15 July 2017

In praise of Edo

For one brief moment,
Mankind touched the world-soul there
And then parted ways.

Okay, two hundred fifty years of Japanese history under the military leadership of the Tokugawa family obviously deserves far better than one haiku in its defence. Particularly from yours truly, who has written so many hard words on the Kingdom of Yamato for so many reasons these past years. Please allow this worthless blogger the attempt to do better than that in my usual way, even if in doing so I clumsily forsake the brevity and elegance which must match the style of my subject.

The more I read about Edo-era Japan, the more I find in it to admire, and the more I find I must lament its loss, its destruction by its very leadership. I have held previously, and still do, that what is noble and sweet and admirable in traditional Japanese society has been reflected and amplified from the importation of certain forms from Tang-dynasty China.

In terms of governmental and political principles, the parallels with Tang China were close. Tokugawa Ieyasu undertook land reforms similar to those of Li Shimin, if only for pragmatic and political reasons. Once he broke the power of his political rivals he turned much of the arable land over to the peasantry and the old samurai families, and placed them on land reclamation projects. Though this was largely for the reason of disarming them, it had the added effect of contenting them and spreading the wealth to the poor. These reforms ended up making Edo Japan one of the most egalitarian societies in the world, according to Dr Saito Osamu – comparable to many of today’s European welfare states in terms of wealth and income distribution. Between rural peasantry and urban mercantile and military élites, the wealth disparity didn’t far exceed two to one. And the land was quite evenly distributed, with each family (the smallest unit with recognised legal rights) tilling well enough to meet their own needs after taxes were paid. It’s something of an anachronism and a cultural imposition to call it so, but Edo Japan was essentially a distributist society.

Confucian learning was intensely valued, particularly the neo-Confucianism of Zhu Xi (to the point where the entirety of Edo Confucian learning was styled Shushi-gaku 朱子學). Tokugawa Ieyasu was especially interested in promoting Confucian principles to consolidate his legitimacy. He established the class structure promoted by Ban Gu in the Han Dynasty: with samurai (supposedly the equivalents of the Chinese literati) at the top, then the peasantry, then the urban workmen, then the merchants at the bottom. The result – at least in the Japanese interpretation – was timocratic. The lovers of honour, the men who (putatively) lived by the sword, were placed deliberately at the top of society; the lovers of money at the bottom. Though Confucian learning, erudition and refinement were all deeply respected in the complete man, the masculine ideal was still that of the warrior.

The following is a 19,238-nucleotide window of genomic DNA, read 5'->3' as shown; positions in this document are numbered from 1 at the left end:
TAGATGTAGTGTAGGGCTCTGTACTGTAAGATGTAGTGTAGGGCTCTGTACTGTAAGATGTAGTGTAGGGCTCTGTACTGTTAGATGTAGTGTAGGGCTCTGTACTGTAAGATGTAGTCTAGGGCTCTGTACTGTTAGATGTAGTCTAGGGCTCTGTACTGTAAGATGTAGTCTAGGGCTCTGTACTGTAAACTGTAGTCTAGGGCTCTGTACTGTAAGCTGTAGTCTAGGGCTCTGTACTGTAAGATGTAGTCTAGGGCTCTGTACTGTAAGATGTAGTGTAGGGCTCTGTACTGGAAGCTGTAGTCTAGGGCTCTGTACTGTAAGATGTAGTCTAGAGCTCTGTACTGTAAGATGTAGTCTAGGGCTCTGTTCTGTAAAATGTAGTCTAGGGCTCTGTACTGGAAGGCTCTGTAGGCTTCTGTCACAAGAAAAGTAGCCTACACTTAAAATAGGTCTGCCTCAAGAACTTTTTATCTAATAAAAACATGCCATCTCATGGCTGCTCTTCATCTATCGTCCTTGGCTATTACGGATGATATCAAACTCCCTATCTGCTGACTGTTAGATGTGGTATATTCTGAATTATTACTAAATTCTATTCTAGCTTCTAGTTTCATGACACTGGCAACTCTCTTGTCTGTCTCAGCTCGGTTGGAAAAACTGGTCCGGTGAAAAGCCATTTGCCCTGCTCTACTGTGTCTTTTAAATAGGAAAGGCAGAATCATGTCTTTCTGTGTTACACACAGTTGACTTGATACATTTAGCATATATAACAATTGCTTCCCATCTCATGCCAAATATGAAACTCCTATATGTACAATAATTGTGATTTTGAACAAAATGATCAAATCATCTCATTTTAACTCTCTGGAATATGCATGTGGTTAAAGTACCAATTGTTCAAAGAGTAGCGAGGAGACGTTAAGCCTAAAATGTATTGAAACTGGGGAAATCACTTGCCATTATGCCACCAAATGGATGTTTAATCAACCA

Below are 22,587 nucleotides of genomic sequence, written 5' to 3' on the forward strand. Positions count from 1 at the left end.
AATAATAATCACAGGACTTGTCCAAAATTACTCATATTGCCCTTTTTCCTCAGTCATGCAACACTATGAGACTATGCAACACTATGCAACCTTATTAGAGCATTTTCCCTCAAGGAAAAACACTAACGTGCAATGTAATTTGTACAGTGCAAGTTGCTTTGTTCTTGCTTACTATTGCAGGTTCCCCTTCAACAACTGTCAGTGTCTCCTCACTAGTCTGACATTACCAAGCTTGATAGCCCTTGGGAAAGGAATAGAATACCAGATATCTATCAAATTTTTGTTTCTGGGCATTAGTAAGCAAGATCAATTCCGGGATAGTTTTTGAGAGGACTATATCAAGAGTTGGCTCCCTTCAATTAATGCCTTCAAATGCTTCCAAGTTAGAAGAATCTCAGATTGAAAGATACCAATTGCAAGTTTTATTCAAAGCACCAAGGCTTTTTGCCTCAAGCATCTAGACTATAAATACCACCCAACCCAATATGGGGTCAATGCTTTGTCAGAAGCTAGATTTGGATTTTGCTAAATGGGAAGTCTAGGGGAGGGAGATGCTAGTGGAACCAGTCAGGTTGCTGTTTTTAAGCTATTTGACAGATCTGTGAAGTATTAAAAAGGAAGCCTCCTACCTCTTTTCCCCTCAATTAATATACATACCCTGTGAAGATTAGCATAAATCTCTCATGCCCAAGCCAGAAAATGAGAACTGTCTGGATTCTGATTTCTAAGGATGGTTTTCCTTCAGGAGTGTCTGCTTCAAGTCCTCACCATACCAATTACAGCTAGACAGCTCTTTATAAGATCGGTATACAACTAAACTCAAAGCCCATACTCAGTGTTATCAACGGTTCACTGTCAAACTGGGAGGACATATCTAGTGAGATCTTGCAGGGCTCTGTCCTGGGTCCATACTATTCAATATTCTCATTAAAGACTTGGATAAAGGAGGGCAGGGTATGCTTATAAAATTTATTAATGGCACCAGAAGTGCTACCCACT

But Confucianism didn’t stay at the top. The Tokugawas’ respect for Chinese learning did filter down to the grassroots; it saturated all of cultural life – poor as well as rich, women as well as men. As the (much-earlier) Tale of Genji puts it: ‘it is when there is a plenitude of Chinese classical learning, that the Japanese soul is respected in the world’. Or, to quote Gu Hongming’s The Spirit of the Chinese People:
If you want to see the grace and charm expressed by the word debonaire in the true Chinese feminine ideal, you will have to go to Japan where the women there at least, even to this day, have preserved the pure Chinese civilisation of the Tang Dynasty. It is this grace and charm expressed by the word debonaire combined with the divine meekness of the Chinese feminine ideal, which gives the air of distinction [meiki or minggui 名貴] to the Japanese woman—even to the poorest Japanese woman today.